Seniors and their parents from Warwick’s Pilgrim High School descended on Stillhouse Cove on June 1, 2023 to take advantage of the Park’s beauty for prom photos. Traffic nearly came to a standstill on Narragansett Blvd.
Category: Stillhouse Blog
Marc Clamage of Mansfield, MA chose a perfect May day to capture the colors of Stillhouse Cove. His work can be seen at:
April 29, 2023: After the EWPA Annual Cleanup, Colin Murphy, Richard Finlay, Ray Mooney, and Garrett Quinn pulled a large piece of wood from Stillhouse Cove.
In 2015, the City of Cranston erected a rotary at the junction of Narragansett Blvd. and Ocean Avenue as a traffic calming measure. This followed years of incidents involving inebriated late-night speeders slamming into the area’s yards and houses. Since then, the Edgewood Waterfront Preservation Association (EWPA) has invested a considerable amount of energy and money in maintaining the shrubs and flowers in the rotary garden.
Unfortunately, the site continues to be abused by the same population of out-of-control drivers, resulting in frequent damage to the plantings (and their own vehicles). Neighbors come out to find a Kia or Nissan perched on the junipers. In 2020, a particularly creative driver bounced off the rotary and then proceeded to fly down Ocean Avenue through the barrier and into the Bay! It is not uncommon for large trucks to drive over the garden when they have difficulty negotiating the rotary.
In at least one case, the EWPA is seeking to recover the cost of the damage through a driver’s insurance company. Should the Rhode Island Liquor Stores Association adopt the spot?
VIEW A SHORT FILM ABOUT OUR ROTARY.
Super volunteers Donna Fieldman and Wenley Ferguson planted beach grass off Strathmore Place on a cold, blustery March 30, 2023 to replace the grasses that were washed away during the December 23, 2022 storm.
Cranston’s Departments of Public Works and Parks & Recreation brought in heavy equipment last week to clear large objects that were lodged in Stillhouse Cove following the near-record high tide of December 23, 2022. Participating were Ray Tessaglia, Parks and Recreation Director and John Corso, Highway Department Manager. Dennis Conte, City Mason, can be seen cutting up a dock.
Donald Macdonald returns to his childhood neighborhood several times a week to walk along the shore, write poems, and share his verse with new friends.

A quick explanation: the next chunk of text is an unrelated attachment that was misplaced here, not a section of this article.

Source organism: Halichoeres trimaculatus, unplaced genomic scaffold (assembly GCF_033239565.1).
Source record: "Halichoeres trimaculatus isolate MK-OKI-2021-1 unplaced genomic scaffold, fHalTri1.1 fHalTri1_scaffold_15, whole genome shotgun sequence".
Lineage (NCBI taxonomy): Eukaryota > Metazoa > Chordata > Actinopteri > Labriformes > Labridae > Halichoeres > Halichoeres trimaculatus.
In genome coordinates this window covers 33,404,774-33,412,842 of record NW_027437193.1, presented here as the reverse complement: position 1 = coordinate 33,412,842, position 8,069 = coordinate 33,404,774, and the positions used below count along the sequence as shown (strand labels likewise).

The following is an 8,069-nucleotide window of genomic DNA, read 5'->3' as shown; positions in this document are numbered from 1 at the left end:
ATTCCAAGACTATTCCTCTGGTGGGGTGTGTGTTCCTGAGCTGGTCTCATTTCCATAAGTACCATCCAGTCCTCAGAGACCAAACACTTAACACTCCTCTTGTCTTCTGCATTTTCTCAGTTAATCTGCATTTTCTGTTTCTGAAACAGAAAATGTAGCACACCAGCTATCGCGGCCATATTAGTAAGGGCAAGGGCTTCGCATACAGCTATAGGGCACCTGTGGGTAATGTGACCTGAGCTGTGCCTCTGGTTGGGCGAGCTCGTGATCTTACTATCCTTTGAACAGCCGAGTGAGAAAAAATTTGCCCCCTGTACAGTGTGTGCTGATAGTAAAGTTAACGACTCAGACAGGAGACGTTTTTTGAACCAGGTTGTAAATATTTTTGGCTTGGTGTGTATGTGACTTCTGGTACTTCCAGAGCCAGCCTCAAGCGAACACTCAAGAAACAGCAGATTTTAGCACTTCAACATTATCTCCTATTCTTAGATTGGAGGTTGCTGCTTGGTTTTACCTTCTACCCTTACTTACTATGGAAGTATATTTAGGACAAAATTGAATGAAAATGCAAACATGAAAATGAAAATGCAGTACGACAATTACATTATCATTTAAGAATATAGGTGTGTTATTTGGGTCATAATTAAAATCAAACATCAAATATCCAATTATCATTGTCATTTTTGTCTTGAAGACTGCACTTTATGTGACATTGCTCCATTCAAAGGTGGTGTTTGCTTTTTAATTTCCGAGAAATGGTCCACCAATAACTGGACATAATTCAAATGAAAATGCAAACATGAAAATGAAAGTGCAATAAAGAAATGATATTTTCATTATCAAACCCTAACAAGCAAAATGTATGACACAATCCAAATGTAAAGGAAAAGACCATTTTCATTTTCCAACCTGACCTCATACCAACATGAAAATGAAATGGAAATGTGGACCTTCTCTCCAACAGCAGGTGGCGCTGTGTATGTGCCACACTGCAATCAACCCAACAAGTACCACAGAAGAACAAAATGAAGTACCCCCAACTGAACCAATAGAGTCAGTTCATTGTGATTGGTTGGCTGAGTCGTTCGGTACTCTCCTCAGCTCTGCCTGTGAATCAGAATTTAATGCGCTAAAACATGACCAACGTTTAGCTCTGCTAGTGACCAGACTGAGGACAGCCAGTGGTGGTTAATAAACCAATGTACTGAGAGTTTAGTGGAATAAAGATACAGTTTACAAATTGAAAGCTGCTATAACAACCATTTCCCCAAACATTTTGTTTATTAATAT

Tom Wojick traverses the same path with a camera capturing wonderful images at all seasons.
By Trent Batson
May 27, 2022
Years ago, one of our daughters took up residence on Ocean Avenue and I, a retired university professor, had the privilege of walking her dog at Stillhouse Cove when she and her husband were at work. I loved the Cove as did Calypso, the dog.
More recently, I’ve had another privilege — serving on the Board of the Edgewood Waterfront Preservation Association that maintains Stillhouse Cove. I’ve stepped down from the Board now but wanted to continue to contribute to the EWPA in some way. My current research work is about human evolution and climate change — and, in these blogs, I’ll write about how those two relate to the good work at Stillhouse Cove.
I am launching, with the support of the EWPA Board, a monthly series of blogs about Stillhouse Cove and resilience work as climate change presents ever greater challenges to that work. The EWPA has done model work on resilience in the Cove and this blog series celebrates that work while also describing the larger context of how humanity is dealing with the climate crisis.
What happens at Stillhouse Cove is a microcosm of shorelines around the world and so is well worth following.
Musing on the Cove
You can sit on a bench in Stillhouse Cove in Pawtuxet, Rhode Island, facing east, looking out over the bay, and watch the dawn break. Many do. Sometimes, in the rain. I told my granddaughter, when fog obscured the far shore, that the East Bay part of Rhode Island had floated away.
As you sit, song sparrows may sing or, in season, you may hear redwing blackbirds. You might see an Osprey bank over the water — or seagulls or cormorants — and geese or ducks feeding on the shoreline.
The sun reflecting off the Bay glitters. Dogs, walking their owners, sniff on by. Runners, silent on their feet, ghost past. Cars are surprisingly quiet as drivers slowly take in the scene.
In season, the sight of sailboats and “stinkpots” at the Yacht Club adds a sense of elegance and adventure.
Out in the channel, large freighters slip on down the bay, or churn up the Bay, heading for the Port of Providence.
And the Bay water, ever moving, full of life, remains unconcerned.
One can slip out of time sitting on that bench.